Evervault Enclaves are the easiest way to build, deploy and scale applications in a Confidential Computing environment.

Evervault Enclaves allow developers to easily deploy Docker containers in a Secure Enclave, powered by AWS Nitro Enclaves. They offer easy deployment, invocation and attestation of Secure Enclaves without the engineering overhead.

Why Enclaves?

A Secure Enclave is a highly constrained compute environment which supports cryptographic attestation of the code that it is running. They have no persistent storage, no shell access and no networking by default.

Secure Enclaves allow you to run sensitive workloads in completely segregated environments with heavily restricted external access. These constraints create a powerful security model. However, it can be a challenge to marry the requirements of your service with the restrictions of a Secure Enclave.

Evervault Enclaves make it easy for Docker-based sensitive services to be deployed to a Secure Enclave without compromising on security. Enclaves apply the same security fundamentals (no shell access, no persistent storage, no network access, attestable workloads) with the ability to enable egress networking, automated cert issuance and more. Enclaves also integrate seamlessly with the rest of the Evervault Primitives.

Anatomy of an Enclave

High level stylized Enclave diagram

Evervault Enclaves are built on top of AWS Nitro Enclaves. A Nitro Enclave is an isolated set of cores on an AWS EC2 instance which provides a segregated environment for running sensitive workloads. Nitro Enclaves are only accessible from the parent EC2 instance over a local VSock channel, have no persistence or networking support.

Evervault Enclaves build on this by making it easy to migrate existing Docker-based workloads by abstracting away VSock, supporting optional egress networking, and exposing attestation measures that can be verified by our open source clients. An Evervault Enclave is comprised of two processes to make this possible: the Control Plane, and the Data Plane.

Control Plane

The Control Plane is a daemon process which runs on the host EC2 instance. The main function of the Control Plane is to act as a TCP passthrough for incoming TLS connections to the Enclave. The Control Plane also proxies any outgoing network connections for the Enclave, enforcing the defined allowlist, and produces the transaction logs for the Enclave.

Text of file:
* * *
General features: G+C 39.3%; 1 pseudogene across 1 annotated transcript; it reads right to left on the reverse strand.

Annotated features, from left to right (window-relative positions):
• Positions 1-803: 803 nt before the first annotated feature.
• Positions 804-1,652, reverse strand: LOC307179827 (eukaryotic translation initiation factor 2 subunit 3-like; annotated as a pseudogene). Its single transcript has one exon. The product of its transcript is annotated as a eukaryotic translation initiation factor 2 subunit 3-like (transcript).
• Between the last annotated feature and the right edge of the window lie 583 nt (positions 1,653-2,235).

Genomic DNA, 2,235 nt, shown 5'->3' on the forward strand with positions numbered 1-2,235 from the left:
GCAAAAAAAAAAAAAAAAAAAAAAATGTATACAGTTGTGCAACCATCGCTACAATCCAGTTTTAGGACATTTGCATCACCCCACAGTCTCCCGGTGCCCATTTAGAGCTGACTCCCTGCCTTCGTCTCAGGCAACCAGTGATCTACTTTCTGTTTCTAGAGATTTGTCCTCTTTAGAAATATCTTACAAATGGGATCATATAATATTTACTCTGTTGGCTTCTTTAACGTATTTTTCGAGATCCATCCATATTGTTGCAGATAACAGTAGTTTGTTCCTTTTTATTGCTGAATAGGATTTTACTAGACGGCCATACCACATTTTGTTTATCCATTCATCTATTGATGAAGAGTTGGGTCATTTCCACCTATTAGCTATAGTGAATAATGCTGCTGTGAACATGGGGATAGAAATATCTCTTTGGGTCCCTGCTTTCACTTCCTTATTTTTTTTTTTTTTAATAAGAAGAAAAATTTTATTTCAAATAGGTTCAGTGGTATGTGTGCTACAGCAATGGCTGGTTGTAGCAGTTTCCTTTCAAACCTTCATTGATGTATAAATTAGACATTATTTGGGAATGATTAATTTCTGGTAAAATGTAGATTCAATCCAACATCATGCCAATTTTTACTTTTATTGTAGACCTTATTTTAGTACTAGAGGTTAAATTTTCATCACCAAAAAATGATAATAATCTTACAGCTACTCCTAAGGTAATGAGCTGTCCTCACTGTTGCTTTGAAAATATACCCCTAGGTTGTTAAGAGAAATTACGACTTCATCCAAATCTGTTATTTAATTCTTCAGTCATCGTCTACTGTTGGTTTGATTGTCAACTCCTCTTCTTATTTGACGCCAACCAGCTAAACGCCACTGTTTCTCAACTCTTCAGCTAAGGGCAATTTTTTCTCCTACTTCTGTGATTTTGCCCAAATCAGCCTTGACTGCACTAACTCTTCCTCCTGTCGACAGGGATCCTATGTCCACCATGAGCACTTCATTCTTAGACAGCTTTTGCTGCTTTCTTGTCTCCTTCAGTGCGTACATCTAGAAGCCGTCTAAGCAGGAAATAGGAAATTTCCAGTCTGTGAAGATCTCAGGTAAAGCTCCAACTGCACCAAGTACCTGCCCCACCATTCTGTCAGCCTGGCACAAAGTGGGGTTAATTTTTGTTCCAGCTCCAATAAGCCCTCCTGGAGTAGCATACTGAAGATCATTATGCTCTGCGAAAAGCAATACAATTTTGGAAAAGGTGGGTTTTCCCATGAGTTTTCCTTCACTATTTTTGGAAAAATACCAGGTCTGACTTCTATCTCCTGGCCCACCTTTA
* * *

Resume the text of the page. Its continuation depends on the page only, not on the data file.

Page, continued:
Data Plane

The Data Plane runs within the Enclave as a sidecar. The Data Plane performs several functions to allow your process to run without any major changes:

  • Proxies Traffic from VSock to TCP: One of the biggest barriers to Enclave adoption is the ability to use VSock with popular frameworks/languages. The Data Plane abstracts away the in-Enclave networking and forwards incoming traffic to the loopback interface. Your process can bind to a TCP port as normal.
  • Terminating TLS: The Data Plane provisions a trusted TLS certificate to the Enclave on start-up. This certificate is used to terminate TLS on incoming connections, ensuring that your requests are only decrypted within the Enclave itself.
  • Authenticates requests: The Data Plane ensures that incoming requests have a valid Evervault API Key with permissions to invoke this Enclave. Note: this feature can be disabled to support invoking the Enclave from an untrusted client.
  • Decrypts Evervault Encrypted Data: Evervault encrypted data that is sent to an Enclave will be transparently decrypted within the Data Plane before forwarding to your process. This allows the you to share encrypted data with your process and handle it in plaintext.
  • Enables easy attestation: The Evervault SDKs help you to ensure every request to your Enclave is attested within the TLS handshake. This attestation protocol is enabled by the Data Plane's position in the Enclave. When an Evervault Client needs to attest an Enclave, it pulls an attestation document from the data plane, and uses it to validate every subsequent connection. You read more about our attestation protocol here.
  • Produces request transaction logs: Running scalable, production services within an Enclave can be challenging due to the lack of observability. To combat this, the Data Plane produces a transaction log of every request. The transaction logs cover a minimal amount of information (status code, request path, standard HTTP headers etc.) to aid debugging without eroding the secure enclave's security model. Note: this feature is configurable, and can be disabled.